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How scientifically accurate is The Martian? | Film | The Guardian
...the ship was so big and elaborate and expensive-looking. Going to Mars is not about realising the vision of a giant science-fiction spaceship, it is about sending a payload from Earth to Mars that is capable of supporting a small group of people, and then sending that or a comparable payload back. There'll be ships like that some day, just like there were ocean liners a few hundred years after Columbus made his voyage. But if Columbus had waited for ocean liners, or even clipper ships, he never would have gone anywhere.

On this one, I am less negative, for two reasons. First, the spaceship in the film seemed to have an ion drive, which makes a much lower fuel mass per payload mass ratio possible, plus almost all of the spaceship can be re-usable (as in the film). So, if the technology is available by the time of a Mars mission, it could be cost-effective. Second, the greatest danger to astronauts on a Mars mission is cosmic rays (the film said little about this BTW), which you can deal with if you have an on-board magnetic field, and methinks you need a larger spaceship for that, too.

*Lunatic*, n.
One whose delusions are out of fashion.

by DoDo on Wed Oct 7th, 2015 at 06:51:35 AM EST
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Too powerful to be an ion drive. Most likely something like this: https://www.nasa.gov/pdf/718391main_Werka_2011_PhI_FFRE.pdf

First you take a dozen nuclear warheads, then you take them apart, and grind the cores into nano-scale dust. Radioactive decay will make this dust very highly electrically charged, which means you can - in low gravities - suspend it in magnetic fields. So you take a magnetic bottle, expose it to vaccum, surround it with a moderator, and pour in bombdust until it goes critical. Since this reactor core is mostly vaccuum, each atom that splits mostly doesn't turn into heat - instead the halves of the former fissile atom try to leave the magnetic bottle going at 4-5 percent of the speed of light. Use more magnets to point this stream of particles out the back, and it's a rocket. An absurdly good rocket. I mean, you can't take off from anything bigger than ceres using it, and you should avoid pointing the exhaust directly at planet earth (as long as you point it even slightly away from any planets, the exhaust will be leaving the solar system shortly. So, no this isn't a polluting engine...) but.. the isp's and the masses it allows you to move are very impressive.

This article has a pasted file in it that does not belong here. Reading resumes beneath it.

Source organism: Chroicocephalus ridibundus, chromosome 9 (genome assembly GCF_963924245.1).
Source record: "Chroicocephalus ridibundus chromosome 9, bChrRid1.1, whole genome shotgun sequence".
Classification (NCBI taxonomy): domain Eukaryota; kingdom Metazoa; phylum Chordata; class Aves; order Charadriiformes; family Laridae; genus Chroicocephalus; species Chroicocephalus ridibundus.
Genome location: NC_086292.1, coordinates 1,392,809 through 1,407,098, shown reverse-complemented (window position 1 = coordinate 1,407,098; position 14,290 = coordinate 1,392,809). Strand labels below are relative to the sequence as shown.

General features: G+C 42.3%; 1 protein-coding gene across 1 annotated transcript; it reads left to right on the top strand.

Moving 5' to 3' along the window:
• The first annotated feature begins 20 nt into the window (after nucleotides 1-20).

Space exploration fueled by disarmament, what's not to like?

by Thomas on Sun Oct 11th, 2015 at 09:07:43 AM EST
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